MANILA - The Supreme Court (SC) has set oral arguments on consolidated petitions against government’s war on drugs and police “tokhang” operations to give both petitioners and government an opportunity to defend the legal bases for their respective positions.
In an en banc session on Tuesday, the high court scheduled the conduct of the oral arguments on November 21, at 2 o’clock in the afternoon. It also ordered the consolidation of the petitions separately filed by Aileen Almora, Rowena Aparri, and Jefferson Soriano; and Ma. Juanita Daño, et al.
The Almora petition, where petitioners are represented by lawyers from the Free Legal Assistance Group (FLAG), urged the high court to strike down as unconstitutional Philippine National Police (PNP) Command Memorandum Circular (CMC) No. 16 – 2016 for Oplan Double Barrel, the police’s anti-drug campaign, and Department of Interior and Local Government (DILG) Memorandum Circular 2017-112, which put up a system of anonymous reporting for offenses involving illegal drugs, criminality, and corruption.
Petitioners said the PNP circular expressly authorizes the police to kill suspected drug personalities, while the DILG circular violated citizens' right to due process.
They argued that President Duterte’s war on drugs has no legal basis because it is based on a mere verbal campaign promise by Duterte to rid the country of illegal drugs within the first six months of his term, and is not supported by any executive order or proclamation issued by the president.
In assailing the DILG issuance, petitioners said submitting names of alleged criminals can be done by anyone who suspects, rightly or wrongly, that another person is a criminal.
On the same day the Almora petition was filed, Malacanang announced that Mr. Duterte had issued a memorandum, dated October 10, 2017 directing the PDEA to be the “sole agency” in “all campaigns and operations against all those who, directly or indirectly, and in whatever manner or capacity, are involved in or connected with illegal drugs.”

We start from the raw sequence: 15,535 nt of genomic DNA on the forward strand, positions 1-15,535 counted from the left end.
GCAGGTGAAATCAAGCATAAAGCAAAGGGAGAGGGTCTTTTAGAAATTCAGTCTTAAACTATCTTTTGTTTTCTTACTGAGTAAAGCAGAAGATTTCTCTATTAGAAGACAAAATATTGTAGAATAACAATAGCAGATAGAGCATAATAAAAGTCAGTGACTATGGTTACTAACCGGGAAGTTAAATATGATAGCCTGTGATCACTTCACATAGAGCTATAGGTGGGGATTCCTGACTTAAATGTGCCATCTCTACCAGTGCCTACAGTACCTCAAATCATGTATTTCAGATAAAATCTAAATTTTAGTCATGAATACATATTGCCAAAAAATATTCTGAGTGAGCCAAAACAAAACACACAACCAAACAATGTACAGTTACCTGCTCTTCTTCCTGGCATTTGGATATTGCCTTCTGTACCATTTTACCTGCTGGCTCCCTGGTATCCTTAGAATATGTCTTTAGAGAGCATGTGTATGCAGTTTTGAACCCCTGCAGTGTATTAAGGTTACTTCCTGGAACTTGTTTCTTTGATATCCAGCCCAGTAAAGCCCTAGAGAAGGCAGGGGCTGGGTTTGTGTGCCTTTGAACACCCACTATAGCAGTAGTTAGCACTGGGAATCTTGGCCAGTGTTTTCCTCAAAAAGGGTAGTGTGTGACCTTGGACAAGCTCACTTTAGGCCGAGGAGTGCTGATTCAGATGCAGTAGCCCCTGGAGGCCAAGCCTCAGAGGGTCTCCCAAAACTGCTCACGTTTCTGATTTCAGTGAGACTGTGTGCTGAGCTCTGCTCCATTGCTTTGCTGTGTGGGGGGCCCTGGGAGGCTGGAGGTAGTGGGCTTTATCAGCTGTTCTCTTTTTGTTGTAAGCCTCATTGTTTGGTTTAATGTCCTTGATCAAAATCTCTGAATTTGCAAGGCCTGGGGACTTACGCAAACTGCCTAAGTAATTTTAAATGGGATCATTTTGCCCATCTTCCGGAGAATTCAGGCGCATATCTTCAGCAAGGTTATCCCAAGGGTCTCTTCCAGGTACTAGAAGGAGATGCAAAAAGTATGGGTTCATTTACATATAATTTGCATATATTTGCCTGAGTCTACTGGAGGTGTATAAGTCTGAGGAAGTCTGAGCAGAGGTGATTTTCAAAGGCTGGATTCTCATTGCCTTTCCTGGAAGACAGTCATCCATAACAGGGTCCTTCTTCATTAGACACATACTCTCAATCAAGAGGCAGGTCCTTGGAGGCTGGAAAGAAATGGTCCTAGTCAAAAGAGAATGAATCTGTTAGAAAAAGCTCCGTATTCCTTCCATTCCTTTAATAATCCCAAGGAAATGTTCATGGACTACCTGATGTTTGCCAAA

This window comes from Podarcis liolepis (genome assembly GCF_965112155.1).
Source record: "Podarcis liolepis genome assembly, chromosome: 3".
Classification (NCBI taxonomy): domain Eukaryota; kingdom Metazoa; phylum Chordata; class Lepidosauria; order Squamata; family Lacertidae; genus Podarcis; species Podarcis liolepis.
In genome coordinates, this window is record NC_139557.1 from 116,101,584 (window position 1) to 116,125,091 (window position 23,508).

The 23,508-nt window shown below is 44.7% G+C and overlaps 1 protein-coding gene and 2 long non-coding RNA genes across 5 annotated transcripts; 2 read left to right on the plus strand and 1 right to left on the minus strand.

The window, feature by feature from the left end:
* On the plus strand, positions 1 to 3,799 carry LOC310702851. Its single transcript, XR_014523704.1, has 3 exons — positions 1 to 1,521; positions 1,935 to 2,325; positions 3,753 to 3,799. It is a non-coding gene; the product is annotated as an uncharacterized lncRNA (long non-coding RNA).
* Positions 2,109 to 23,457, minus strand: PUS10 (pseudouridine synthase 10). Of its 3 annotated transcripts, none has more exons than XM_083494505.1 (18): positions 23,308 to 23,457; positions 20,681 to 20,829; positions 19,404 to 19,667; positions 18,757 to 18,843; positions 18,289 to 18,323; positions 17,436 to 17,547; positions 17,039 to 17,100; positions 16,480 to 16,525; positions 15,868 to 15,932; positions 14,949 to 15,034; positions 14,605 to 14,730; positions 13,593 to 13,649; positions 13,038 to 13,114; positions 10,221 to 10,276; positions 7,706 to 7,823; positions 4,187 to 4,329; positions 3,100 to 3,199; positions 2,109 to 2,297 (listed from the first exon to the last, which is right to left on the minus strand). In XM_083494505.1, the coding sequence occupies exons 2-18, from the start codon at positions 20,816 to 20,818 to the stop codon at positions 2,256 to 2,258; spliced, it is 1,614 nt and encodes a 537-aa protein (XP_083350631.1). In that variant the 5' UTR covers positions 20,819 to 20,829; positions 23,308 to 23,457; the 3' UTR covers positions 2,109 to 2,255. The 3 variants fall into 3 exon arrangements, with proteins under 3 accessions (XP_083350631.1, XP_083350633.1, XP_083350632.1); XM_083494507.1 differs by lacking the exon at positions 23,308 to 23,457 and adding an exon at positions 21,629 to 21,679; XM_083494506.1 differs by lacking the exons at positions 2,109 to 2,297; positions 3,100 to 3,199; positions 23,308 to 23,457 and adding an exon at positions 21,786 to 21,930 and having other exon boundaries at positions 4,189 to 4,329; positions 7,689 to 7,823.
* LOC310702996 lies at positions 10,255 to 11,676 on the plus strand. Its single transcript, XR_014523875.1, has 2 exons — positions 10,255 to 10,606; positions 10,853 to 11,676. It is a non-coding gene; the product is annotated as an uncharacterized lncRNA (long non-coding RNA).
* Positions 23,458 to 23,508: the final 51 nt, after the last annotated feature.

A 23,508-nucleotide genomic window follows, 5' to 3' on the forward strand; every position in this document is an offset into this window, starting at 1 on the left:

The Daño petition, backed by lawyers from the Center for International Law (Centerlaw) - Philippines, was filed after the issuance of the abovementioned memorandum.
The petition sought relief from the high court against “tokhang” anti-drug operations of the Manila Police District (MPD).
The 47 petitioners in the Daño petition, led by Sister Ma. Juanita Daño of the Religious of the Good Shepherd, and Francisco Blanco, Jr., brother of an alleged “tokhang” victim, urged the high court to bar the MPD Station 6 “from conducting any anti-illegal drugs or anti-criminal operations in San Andres Bukid without the required coordination and presence of representatives from the barangay, the Philippine Drug Enforcement Agency, the media, and such other persons required to be notified or having the authority to be present at and observe such operations.”
Daño, et al. pointed out 35 “drug-related deaths in the area” spanning 13 months.
Both petitions sought the issuance of an amparo writ, a remedy available to any citizen whose right to life, liberty and security is violated or threatened with violation by any unlawful act or omission of a public officer, or of a private individual or entity.
The high court gave respondent Philippine National Police (PNP), et al. ten days to file their comment on the petitions and the plea for other reliefs.